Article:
Sunday, October 4, 2015

Articulating Expectations into a Personalized Learning Environment

I missed my monthly update so I guess I will have to do two in October.  I wanted to talk about some new attributes to my curriculum that have really altered how teachers and students engage in answering the age old question “Where am I?”.  I touched on this idea in July when I discussed "I can" statements.

Once we have the “I can” statements established, they are then used to form a proficiency table.  These table have filled an important void that existed in my previous curriculum.  We have always offered pre and post assessments to teachers.  Ostensibly, the resulting data was to assist teachers in differentiating the curriculum.  However, it quickly became apparent that most teachers did not have a clear view of how to make that happen.  The proficiency tables are a way to fill in that blank.      
Shown below is an example for grade 3 :

Pre-assessment data which indicates students master prior knowledge/processes and current content/process (via performance) are level 4.
I can:

  • Use scientific evidence to explain how a design solution reduces the impact of weight from a weather-related hazard such as a blizzard
  • Design and build a structure to withstand the impacts (weight and wind of a hurricane and/or a blizzard.
Students at this level build  their own structure from scratch to withstand an additional weather-related hazard such as wind from a hurricane and/or blizzard.  They are given the parts to build the structure and may also bring parts from home to build the structure within the construction parameters. 
Pre-assessment data which indicates students master prior knowledge/processes and on grade level content are level 3.
I can:

  • Explain and interpret data presented in a table, graph, or chart
  • Compare weather v. climate
  • Predict weather based on information presented in a graph, table, or chart
  • Evaluate information from print and nonprint resources
  • Describe and explain how climates vary in different regions of the world
  • Use patterns of change in climate to predict typical weather conditions in different regions
Students at this level should be given more time to conduct the investigations.   The teacher should spend less time modeling the investigation.  Students can also be given more time to design, build, and refine their structural designs.  
Pre-assessment data which indicates students have mastered the prior content but does not demonstrate understanding of on grade level content and processes are a level 2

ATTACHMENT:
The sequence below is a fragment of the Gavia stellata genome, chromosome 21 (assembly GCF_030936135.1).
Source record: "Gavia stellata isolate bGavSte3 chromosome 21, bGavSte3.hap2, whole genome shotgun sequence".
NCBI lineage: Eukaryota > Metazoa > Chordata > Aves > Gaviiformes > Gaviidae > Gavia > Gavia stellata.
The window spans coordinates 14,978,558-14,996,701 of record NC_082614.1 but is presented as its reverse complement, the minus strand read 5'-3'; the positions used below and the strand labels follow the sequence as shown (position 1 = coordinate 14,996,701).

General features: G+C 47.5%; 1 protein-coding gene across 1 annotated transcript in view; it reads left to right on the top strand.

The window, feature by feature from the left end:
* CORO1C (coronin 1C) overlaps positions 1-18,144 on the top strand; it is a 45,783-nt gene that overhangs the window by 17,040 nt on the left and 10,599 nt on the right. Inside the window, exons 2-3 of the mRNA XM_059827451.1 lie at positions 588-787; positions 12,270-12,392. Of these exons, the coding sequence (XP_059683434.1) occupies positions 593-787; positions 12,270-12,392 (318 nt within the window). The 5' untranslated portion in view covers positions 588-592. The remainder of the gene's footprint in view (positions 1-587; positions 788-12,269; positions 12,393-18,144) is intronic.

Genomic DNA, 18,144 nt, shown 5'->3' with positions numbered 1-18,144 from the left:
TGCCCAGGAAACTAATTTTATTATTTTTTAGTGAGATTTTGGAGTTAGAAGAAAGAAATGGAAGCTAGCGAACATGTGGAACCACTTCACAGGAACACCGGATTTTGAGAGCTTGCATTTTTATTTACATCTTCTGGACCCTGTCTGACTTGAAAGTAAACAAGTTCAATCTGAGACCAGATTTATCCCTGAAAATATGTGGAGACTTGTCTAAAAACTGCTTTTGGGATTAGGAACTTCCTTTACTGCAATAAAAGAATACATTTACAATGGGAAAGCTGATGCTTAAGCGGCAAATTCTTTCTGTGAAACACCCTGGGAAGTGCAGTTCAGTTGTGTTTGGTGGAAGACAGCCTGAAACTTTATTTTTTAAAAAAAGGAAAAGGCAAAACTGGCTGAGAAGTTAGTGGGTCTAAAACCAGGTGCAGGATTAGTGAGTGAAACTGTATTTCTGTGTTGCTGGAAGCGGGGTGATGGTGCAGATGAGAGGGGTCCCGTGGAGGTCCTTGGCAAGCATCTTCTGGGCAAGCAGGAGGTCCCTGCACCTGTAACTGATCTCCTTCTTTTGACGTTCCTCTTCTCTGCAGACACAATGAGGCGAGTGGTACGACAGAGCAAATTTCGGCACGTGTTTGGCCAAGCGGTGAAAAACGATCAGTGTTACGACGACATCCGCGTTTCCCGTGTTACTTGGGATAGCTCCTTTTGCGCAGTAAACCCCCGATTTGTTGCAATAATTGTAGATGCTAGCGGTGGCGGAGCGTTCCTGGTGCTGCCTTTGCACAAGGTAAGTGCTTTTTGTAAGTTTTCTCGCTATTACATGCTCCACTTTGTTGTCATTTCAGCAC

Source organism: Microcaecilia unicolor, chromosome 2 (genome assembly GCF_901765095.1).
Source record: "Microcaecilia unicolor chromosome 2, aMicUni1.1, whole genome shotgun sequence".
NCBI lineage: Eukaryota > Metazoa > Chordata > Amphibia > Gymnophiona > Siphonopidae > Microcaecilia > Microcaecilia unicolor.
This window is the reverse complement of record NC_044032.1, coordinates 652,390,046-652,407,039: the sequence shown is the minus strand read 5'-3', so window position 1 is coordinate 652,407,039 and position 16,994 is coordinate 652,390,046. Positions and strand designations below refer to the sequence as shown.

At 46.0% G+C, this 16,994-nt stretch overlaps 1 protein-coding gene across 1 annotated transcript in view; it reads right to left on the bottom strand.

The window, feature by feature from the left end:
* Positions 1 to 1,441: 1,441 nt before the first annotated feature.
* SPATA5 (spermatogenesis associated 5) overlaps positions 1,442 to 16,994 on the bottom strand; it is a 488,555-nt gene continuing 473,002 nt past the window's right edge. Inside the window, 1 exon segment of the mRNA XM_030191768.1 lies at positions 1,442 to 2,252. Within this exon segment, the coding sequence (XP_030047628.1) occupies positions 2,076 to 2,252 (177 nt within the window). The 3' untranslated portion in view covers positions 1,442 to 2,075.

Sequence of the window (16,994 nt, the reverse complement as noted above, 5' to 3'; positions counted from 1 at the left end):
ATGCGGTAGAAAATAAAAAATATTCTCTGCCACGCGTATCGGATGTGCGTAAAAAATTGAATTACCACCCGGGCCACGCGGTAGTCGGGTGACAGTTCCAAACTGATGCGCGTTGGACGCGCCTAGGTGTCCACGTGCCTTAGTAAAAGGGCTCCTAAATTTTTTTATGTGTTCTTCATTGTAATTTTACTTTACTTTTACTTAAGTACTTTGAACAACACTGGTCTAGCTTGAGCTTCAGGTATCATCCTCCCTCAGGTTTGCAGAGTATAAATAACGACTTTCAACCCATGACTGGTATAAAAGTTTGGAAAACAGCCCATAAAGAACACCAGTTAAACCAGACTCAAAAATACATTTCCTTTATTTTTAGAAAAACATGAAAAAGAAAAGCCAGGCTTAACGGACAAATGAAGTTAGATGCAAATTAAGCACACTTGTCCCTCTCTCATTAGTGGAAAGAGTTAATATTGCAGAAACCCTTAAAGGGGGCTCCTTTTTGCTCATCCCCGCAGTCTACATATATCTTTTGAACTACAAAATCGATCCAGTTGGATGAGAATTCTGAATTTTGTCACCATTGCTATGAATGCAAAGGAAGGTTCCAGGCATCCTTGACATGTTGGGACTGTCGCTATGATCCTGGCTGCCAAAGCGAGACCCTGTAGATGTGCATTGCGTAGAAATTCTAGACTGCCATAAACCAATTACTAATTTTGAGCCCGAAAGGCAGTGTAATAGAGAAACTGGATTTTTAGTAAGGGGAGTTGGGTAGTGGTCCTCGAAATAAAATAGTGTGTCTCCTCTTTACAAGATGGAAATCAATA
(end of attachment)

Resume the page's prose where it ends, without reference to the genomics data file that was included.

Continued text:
I can:
  • Use print and nonprint resources
  • Use data presented in a graph, table, or chart
  • Identify and describe types of weather
  • Identify and describe impacts from weather-related hazards
  • Describe ways weather affects our everyday lives
  • Work with other students to conduct an investigation
Students are ready for grade level appropriate content and processes with modifications as needed.
Pre-assessment data which indicates students who do not understand the prior content are a level 1.
I can:
  • Not identify types of weather
  • Not understand how weather changes from season to season
  • Not identify weather-related hazards
  • Not identify impacts from weather-related hazards
  • Not understand data presented in graphs, tables, or charts
Students at this level should be given the opportunity to access digital data from the weather unit from kindergarten to build background knowledge about weather, climate, and visual data representations.

As you move from bottom to top, students expertise increases.  Ultimately, students should be ready for level 4 by the end of the unit (transferring learning to a new solving a new problem).  This idea is very new to me and to my teachers. It will take a lot of refinement over the next several years to get this process "perfected".

Here is the new problem that has developed.  While we are finally able to determine student levels of mastery after pre-assessment, the problem is "then what".  

To be specific,  imagine a classroom where you have students spread across all four proficiency levels.  Three students do not have the prior knowledge necessary to engage with the grade level content (Level 1).  There is one student who spent a summer at meteorology camp and is past level four.  Fifteen students are ready for the curriculum as is (level 2) and the remaining nine pretty much know the content (level 3) and just need time to work on their prediction skills.  That's a class of 29 if you are keeping count.  What do multiple needs groups look like in science?  It is very different than reading where we litterally have moving parts.  If we are working towards a personalized learning environment for students, we need to develop strategies for teachers to manage it.  Anyone have ideas or good references for what this might look like in the elementary classroom?

As always,  keep the comments and questions coming.  We are in this together.